Then in 1874, 25 years after his bankruptcy, Fryman re-purchased the former Dial from the executors of James Jenner, one of whom was himself, for £520. This action suggests that he greatly resented being made bankrupt and losing the former Dial public house to his creditors, and was determined one day to regain its ownership.
Finally in 1875 a mortgage describes the premises as: ‘kept for many years as a public house known as the Black Boy and Still, now the Dial, many years in the tenure of Stephen Fryman’. This is the last reference to the property as fully licensed premises. As far as is known it was never again in use as a public house, and by 1878 the premises were in the hands of his son Egbert Fryman described as a wine merchant.
In 1886 Stephen Gilbert Fryman, now described as ‘Gent of Chiswick’, sold the premises to John H E Cramp of Rye for £1,100, who then leased the property to Herbert Verral Chapman, brewer of East Guildford (later Chapman Bros). At that time Chapman owned or leased six licensed houses in Rye, including the Globe, Greyhound, Tower, Ferry Boat and London Stout House. Stephen Gilbert Fryman died in 1894 leaving his son Egbert to manage his interests. In 1901 the land at the rear of 101 High Street was conveyed to Chapman Bros, after it had been sold by Egbert Fryman for £400 in 1895.
Egbert Fryman was then an employee, or perhaps a partner of Chapman Bros and was, in 1899, instrumental in the rebuilding of the Ferry Boat Inn, Ferry Road, and in that pub’s reopening in 1900 as the New Inn. He also had a major role in overseeing and promoting the revamped London Stout House during those years. He was known to be quite vocal in opposition to the Rye temperance movement. By 1900 the former Dial public house had become a part of Chapman Bros wholesale storage and distribution network and an off-licence. In 1920 it was conveyed from Chapman Bros to Edwin Flynn, Brewers of Lydd, who eventually became part of the Style and Winch Brewery of Maidstone.
According to the Dictionary of Pub Names, in the 18th century the name ‘Black Boy’ was a common name for taverns and coffee houses, and was usually a reference to a personal servant of a rich person. By the 19th century it was more likely to portray a young chimney sweep. A ‘still’ is the apparatus at the centre of the distilling process by which alcohol is produced.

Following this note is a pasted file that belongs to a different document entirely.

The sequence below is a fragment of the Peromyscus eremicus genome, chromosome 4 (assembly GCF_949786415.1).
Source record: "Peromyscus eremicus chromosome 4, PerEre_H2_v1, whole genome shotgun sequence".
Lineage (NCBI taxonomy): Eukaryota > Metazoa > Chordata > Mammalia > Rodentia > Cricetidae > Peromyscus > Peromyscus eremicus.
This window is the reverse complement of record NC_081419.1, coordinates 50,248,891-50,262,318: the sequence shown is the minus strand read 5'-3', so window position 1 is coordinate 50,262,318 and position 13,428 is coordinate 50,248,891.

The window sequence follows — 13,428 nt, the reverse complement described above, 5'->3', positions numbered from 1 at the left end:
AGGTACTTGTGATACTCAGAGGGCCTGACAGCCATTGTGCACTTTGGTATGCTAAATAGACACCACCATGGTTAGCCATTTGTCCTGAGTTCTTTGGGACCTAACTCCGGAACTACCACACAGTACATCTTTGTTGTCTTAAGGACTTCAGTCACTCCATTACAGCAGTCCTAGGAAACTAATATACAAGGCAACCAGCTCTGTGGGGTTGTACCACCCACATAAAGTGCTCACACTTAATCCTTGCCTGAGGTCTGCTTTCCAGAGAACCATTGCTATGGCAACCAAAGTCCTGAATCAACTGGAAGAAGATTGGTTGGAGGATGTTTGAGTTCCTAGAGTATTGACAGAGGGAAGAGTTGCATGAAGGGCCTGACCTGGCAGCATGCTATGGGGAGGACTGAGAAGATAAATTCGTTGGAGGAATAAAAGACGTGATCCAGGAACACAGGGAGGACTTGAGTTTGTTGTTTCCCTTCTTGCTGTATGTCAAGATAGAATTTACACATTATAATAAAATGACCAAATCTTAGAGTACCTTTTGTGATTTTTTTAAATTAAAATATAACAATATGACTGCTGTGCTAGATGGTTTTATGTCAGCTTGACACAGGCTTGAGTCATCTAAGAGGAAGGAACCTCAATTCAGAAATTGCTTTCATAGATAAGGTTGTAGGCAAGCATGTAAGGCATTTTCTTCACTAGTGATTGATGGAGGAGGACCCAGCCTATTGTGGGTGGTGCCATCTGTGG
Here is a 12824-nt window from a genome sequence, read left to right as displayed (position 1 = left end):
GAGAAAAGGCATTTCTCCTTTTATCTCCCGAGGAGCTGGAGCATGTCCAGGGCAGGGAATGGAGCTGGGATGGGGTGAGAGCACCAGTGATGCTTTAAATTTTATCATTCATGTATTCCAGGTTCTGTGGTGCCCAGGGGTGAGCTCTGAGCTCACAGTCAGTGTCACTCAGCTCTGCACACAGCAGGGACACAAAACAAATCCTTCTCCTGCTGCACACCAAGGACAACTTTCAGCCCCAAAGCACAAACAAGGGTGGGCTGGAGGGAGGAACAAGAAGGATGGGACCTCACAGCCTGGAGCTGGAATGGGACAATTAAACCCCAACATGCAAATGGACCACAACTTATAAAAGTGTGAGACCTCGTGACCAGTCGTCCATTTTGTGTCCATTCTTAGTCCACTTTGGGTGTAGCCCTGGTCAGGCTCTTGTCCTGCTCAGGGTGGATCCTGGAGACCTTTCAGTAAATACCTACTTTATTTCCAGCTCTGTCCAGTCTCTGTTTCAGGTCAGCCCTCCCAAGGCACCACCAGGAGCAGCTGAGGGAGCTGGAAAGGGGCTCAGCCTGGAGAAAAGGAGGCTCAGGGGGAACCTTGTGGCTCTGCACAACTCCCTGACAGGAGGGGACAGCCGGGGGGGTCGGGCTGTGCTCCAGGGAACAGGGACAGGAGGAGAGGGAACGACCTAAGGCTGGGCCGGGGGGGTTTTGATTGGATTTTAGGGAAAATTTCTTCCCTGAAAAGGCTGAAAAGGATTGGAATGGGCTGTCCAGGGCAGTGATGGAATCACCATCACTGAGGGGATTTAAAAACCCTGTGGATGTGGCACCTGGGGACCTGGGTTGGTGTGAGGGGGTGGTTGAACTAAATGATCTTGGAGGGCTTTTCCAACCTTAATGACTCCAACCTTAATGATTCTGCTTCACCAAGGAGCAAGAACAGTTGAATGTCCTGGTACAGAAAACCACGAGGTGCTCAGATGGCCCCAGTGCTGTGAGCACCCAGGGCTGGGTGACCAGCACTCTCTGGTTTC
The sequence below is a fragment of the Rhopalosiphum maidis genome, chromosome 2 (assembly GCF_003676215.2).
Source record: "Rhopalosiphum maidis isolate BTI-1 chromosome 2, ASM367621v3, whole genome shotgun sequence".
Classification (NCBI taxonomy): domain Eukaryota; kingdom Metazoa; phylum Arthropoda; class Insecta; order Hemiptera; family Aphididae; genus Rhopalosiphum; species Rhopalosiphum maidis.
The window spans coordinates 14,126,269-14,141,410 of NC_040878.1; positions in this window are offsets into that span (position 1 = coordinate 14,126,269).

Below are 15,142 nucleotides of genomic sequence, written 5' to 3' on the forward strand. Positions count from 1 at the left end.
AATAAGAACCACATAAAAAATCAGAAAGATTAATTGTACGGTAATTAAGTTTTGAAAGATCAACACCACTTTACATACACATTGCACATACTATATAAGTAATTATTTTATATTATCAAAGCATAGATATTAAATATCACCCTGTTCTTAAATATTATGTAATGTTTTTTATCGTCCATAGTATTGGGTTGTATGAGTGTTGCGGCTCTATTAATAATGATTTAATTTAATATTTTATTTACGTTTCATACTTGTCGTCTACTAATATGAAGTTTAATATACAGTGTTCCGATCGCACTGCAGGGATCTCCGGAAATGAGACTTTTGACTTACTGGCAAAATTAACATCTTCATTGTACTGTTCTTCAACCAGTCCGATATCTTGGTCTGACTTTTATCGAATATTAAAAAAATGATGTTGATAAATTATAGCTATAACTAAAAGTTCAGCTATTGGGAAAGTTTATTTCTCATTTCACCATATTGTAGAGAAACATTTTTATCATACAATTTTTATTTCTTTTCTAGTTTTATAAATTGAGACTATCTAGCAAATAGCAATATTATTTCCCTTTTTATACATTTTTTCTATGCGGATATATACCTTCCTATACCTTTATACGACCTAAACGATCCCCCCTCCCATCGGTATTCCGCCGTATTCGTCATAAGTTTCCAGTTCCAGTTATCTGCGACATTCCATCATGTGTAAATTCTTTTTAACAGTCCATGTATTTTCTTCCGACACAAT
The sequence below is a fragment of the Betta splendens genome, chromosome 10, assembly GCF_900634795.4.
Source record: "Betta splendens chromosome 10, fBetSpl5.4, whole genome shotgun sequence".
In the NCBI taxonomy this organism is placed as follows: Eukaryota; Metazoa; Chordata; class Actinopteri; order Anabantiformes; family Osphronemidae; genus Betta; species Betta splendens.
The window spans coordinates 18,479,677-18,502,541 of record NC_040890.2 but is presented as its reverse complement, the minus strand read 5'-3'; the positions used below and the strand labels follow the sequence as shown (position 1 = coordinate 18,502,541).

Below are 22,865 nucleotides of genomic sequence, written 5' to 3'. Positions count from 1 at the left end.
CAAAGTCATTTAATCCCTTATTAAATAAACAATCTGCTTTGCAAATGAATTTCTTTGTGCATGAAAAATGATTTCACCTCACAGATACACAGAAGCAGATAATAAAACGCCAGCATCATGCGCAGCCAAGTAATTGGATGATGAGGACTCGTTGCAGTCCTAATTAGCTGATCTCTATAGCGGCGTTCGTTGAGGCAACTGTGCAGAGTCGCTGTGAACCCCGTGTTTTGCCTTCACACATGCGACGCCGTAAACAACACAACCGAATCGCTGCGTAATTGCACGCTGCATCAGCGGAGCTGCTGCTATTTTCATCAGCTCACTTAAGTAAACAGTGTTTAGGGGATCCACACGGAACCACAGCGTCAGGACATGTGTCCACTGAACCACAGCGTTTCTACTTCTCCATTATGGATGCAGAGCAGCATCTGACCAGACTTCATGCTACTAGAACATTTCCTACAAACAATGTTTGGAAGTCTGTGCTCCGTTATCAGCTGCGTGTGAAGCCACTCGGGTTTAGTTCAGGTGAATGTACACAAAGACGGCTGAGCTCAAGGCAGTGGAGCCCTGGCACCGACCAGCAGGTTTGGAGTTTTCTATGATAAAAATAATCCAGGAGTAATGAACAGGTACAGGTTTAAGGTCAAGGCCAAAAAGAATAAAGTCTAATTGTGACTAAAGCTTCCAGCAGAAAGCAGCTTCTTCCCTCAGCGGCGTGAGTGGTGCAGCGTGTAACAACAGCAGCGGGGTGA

The ‘Black Boy’ is also thought to refer to Charles II, because of his dark skin and it is tempting to speculate that die hard royalists drank here and secretly toasted ‘the blackboy over the water’ during the Protectorate (1653–1659). The name most probably originated with a former tenant who was a royalist and supporter of Charles II. Apart from the Charles II connection there is also the possibility that the name referred to a black mooring buoy located in Rye harbour — but this is only speculation.
By the 1960s the premises were in the hands of Carlos and Thrale Ltd, described as ‘hirers of cocktail bars and equipment for parties’. The building is now the Rye Age UK shop.
Other pub histories can be found in the book The Pubs of Rye, East Sussex 1750–1950 by David Russell. The book, illustrated with around 100 photographs, is in paperback, 282 pages, priced £13.99.
It is available at Martello Bookshop, Adams of Rye, Rye Tourism Information Centre, Rye Heritage Centre and Waterstones in Hastings. It is also available at www.hastingspubhistory.com, by email: [email protected] or phone 01424 200227.
I am collecting Rye pub memories and photographs for inclusion in any future edition.
By David Russell.
“Rye’s Own” May 2008